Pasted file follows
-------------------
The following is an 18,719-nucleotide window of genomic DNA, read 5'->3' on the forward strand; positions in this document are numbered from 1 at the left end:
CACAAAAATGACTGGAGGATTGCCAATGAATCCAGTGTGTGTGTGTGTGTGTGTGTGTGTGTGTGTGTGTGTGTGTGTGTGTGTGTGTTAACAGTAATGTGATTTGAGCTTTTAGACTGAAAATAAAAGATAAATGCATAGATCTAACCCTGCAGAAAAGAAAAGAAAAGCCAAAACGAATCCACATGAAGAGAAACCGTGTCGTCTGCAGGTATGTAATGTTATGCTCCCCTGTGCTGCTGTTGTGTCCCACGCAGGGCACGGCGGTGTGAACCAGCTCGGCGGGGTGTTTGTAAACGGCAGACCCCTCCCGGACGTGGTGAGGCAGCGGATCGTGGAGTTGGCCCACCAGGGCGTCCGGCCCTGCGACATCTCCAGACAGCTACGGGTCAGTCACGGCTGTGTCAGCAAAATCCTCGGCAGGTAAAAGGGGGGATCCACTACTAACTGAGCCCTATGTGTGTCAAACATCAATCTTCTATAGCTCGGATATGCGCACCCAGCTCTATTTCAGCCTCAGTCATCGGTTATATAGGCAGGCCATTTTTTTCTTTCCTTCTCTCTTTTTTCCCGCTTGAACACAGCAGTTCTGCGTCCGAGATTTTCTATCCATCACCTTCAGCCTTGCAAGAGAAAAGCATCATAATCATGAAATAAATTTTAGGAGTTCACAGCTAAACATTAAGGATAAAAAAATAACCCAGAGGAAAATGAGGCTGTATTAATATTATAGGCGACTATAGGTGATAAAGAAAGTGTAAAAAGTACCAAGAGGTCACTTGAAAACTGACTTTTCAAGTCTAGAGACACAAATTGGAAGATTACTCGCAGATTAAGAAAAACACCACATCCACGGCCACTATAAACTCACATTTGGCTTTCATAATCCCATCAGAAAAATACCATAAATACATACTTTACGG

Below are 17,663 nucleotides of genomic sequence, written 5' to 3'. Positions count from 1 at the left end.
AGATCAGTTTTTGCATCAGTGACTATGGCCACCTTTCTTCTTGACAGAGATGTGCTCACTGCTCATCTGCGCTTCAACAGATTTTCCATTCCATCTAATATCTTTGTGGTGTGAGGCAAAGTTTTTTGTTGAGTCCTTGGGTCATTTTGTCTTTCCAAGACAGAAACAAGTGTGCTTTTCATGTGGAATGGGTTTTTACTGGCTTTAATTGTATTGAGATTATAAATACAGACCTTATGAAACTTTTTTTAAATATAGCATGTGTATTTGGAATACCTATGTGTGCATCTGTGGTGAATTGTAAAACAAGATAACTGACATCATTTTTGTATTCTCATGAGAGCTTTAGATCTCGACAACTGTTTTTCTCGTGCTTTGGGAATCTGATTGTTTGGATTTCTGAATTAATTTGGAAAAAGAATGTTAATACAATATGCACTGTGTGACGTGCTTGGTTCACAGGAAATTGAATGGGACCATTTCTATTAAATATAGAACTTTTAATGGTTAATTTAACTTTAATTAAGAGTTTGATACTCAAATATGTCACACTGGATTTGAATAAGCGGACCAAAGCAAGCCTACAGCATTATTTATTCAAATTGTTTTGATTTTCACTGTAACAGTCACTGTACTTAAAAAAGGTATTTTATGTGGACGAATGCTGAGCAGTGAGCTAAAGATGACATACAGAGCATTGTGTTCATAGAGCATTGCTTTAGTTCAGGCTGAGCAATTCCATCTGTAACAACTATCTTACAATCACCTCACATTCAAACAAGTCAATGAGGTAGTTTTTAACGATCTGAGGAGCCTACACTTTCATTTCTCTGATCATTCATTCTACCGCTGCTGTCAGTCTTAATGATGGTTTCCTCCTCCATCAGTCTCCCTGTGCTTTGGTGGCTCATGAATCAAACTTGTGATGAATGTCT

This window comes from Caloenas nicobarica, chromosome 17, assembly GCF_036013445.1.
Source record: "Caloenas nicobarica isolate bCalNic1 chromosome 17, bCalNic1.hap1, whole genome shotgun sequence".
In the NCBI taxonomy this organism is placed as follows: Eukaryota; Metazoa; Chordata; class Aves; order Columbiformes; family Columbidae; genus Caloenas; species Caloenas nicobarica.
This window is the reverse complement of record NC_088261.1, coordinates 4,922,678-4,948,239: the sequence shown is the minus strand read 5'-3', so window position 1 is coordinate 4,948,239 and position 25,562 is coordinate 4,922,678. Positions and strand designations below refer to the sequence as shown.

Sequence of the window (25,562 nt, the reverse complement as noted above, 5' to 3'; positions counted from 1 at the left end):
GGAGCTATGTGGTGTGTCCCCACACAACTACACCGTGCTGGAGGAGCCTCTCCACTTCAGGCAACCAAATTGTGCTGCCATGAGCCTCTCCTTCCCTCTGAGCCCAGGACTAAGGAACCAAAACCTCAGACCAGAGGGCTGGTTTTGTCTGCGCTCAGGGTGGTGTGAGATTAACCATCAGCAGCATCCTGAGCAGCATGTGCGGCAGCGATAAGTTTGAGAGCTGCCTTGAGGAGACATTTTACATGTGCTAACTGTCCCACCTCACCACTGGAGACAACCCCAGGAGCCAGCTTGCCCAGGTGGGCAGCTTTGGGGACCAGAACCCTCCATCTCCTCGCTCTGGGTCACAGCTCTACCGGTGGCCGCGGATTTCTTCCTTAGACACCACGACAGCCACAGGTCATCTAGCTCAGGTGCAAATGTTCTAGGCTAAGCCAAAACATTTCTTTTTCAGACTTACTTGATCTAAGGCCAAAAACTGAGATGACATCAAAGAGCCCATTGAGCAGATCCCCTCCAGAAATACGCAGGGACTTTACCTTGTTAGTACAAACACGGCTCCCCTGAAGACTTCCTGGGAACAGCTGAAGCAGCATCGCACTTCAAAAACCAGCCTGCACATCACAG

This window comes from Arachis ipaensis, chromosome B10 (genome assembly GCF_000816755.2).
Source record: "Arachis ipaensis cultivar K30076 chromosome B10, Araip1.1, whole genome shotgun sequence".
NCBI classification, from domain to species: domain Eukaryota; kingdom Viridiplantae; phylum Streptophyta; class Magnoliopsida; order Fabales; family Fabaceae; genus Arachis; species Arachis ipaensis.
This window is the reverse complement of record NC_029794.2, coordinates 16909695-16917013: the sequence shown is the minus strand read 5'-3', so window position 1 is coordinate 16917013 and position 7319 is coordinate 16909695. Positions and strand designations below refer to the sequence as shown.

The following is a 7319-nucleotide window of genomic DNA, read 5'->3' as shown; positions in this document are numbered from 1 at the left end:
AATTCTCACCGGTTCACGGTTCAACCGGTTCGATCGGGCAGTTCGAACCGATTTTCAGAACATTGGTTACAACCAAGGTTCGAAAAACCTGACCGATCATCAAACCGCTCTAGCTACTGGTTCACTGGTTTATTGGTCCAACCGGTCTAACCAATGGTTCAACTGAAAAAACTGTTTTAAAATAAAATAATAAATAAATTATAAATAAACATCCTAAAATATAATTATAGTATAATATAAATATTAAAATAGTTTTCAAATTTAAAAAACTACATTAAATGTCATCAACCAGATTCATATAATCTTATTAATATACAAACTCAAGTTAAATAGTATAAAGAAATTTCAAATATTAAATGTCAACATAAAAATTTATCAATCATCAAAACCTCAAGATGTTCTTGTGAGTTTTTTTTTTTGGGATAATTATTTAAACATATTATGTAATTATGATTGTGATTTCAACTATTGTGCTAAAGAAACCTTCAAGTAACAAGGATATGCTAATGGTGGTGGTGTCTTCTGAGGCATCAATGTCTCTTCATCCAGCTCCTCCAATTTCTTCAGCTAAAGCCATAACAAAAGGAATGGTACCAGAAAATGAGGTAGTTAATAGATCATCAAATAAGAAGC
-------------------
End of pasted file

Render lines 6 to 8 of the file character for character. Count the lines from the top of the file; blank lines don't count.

Source record: "Caloenas nicobarica isolate bCalNic1 chromosome 17, bCalNic1.hap1, whole genome shotgun sequence".
In the NCBI taxonomy this organism is placed as follows: Eukaryota; Metazoa; Chordata; class Aves; order Columbiformes; family Columbidae; genus Caloenas; species Caloenas nicobarica.
This window is the reverse complement of record NC_088261.1, coordinates 4,922,678-4,948,239: the sequence shown is the minus strand read 5'-3', so window position 1 is coordinate 4,948,239 and position 25,562 is coordinate 4,922,678. Positions and strand designations below refer to the sequence as shown.